Proposals with massive commercial development cut off and insulate the pedestrian from the water, contradicting the intent of Chapter 91 to ensure that the use of tidelands allow public access to the water and to require that the tideland area be used principally for water-dependent uses.
The venerable structure of the Old Northern Ave. bridge serves as both a reminder of the City's important maritime history and as a unique passageway to a new seaport and a new era. While allowing for the necessary modification to accommodate navigation, SAND urges that the bridge be integrated into the seaport as nearly as possible in its present configuration, avoiding massive deformation or distortion of its interior and exterior structure.
SAND believes that the City must not abdicate its responsibility to ensure a public, pedestrian gateway to the seaport in the location of the Old Northern Avenue crossing, and that practical means exist to achieve this mission:
- This project warrants additional funding by the City of Boston to help achieve a meaningful Public Realm Plan. Our expectation is that the City will earmark funds towards public realm development long before private enterprise has firmly established its vision of the district. With City-owned land in short supply in the seaport, the Old Northern Avenue bridge would seem a particularly appropriate opportunity to enhance the public's experience of an otherwise mostly privately developed seaport.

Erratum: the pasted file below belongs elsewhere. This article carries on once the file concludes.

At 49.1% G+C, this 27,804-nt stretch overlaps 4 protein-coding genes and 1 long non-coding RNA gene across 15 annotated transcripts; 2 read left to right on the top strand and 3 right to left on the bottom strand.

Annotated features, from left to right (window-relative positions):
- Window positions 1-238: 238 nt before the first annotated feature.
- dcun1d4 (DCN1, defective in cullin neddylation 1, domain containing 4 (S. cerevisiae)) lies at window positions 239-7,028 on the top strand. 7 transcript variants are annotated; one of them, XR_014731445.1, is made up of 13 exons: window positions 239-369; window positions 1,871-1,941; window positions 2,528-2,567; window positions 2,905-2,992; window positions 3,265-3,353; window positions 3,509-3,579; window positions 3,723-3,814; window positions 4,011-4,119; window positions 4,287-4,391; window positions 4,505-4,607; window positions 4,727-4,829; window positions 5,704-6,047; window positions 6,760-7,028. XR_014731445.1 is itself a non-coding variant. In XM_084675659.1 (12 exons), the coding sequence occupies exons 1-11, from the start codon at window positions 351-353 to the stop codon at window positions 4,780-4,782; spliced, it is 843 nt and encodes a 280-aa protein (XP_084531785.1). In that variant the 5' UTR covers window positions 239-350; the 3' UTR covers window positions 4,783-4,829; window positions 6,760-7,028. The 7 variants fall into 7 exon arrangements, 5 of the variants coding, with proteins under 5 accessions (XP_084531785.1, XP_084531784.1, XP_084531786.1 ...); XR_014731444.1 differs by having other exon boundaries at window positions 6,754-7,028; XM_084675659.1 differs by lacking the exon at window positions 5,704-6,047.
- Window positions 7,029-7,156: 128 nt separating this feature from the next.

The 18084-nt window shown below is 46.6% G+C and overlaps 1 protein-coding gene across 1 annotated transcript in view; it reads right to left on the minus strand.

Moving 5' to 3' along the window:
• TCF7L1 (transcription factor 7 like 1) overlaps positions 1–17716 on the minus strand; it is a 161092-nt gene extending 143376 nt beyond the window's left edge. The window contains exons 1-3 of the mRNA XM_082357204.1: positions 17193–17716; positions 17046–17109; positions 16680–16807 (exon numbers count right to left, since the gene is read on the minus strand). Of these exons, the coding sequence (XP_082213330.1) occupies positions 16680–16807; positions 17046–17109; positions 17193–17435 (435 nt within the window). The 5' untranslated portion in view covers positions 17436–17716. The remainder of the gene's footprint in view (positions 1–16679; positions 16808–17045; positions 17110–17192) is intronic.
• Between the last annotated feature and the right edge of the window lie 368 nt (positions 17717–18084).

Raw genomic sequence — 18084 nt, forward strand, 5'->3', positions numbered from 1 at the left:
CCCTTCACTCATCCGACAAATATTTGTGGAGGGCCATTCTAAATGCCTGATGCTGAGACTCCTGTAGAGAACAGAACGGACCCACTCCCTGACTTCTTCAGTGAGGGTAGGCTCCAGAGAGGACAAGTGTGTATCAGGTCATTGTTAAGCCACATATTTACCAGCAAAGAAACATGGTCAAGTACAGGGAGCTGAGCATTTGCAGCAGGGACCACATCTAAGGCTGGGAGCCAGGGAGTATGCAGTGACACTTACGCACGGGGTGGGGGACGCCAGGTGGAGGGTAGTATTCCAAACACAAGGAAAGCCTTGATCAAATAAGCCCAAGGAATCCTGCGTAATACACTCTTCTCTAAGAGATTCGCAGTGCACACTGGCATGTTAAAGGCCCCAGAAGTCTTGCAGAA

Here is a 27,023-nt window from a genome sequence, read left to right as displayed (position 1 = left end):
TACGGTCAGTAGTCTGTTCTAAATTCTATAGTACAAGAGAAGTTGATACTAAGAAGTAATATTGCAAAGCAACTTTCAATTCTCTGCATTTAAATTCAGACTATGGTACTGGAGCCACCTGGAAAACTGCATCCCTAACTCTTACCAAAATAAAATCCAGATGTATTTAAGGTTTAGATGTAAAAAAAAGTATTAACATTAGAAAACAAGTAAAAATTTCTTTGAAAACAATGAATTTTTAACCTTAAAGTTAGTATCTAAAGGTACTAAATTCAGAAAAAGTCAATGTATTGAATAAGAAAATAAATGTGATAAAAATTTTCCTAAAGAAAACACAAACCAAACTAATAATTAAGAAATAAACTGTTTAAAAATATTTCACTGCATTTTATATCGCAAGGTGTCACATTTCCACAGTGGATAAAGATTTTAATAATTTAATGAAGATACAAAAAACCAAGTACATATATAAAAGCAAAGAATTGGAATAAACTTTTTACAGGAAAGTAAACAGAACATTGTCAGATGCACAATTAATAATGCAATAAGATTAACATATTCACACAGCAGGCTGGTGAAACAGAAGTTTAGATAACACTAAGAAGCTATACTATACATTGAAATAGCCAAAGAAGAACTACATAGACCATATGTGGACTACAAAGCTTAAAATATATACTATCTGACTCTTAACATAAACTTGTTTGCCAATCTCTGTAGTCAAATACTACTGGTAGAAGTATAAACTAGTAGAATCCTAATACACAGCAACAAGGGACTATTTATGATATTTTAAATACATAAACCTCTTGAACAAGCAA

- Projects along Old Northern Avenue that will benefit from the bridge as a pedestrian crossing may reasonably be expected to contribute to an established public realm renovation. Contribution amounts could be derived from the reasonable assessment of the bridge's impact on the success of their projects.
- Pedestrians, enjoying and using the bridge primarily as an open, public passage, may find their experience enhanced by appropriately scaled commercial and cultural activity. Such development can be expected to help offset renovation costs.
- The funds earmarked for demolition of the bridge should be applied to help adapt it as a pedestrian overpass.
As guardian of the public realm, the City must continue to solicit and incorporate public opinion during and after this next step in deciding the bridge's future.
In closing, we are concerned that the RFP itself contains conflicting objectives. We are in basic agreement with the BRA in its development objectives (page 5) stressing historic character, public pedestrian access, waterfront access, minimal commercial use, unique gateway connected to open space, activation of the channel, and promotion of water transportation. However, without the City's support, these important public realm objectives are lost as the project becomes defined by private proponents, whose dense commercial plans reflect their own economic goals rather than the best public good. We urge the City to stand behind its own development objectives and to incorporate SAND's comments herein.
SAND recognizes the challenges facing the City in devising a feasible solution for the bridge. Yet we cannot state more strongly our belief that it is the City's responsibility to stand up for the bridge, and to put public support behind this structure of immeasurable symbolic and functional value.
on behalf of the
Seaport Alliance for a Neighborhood Design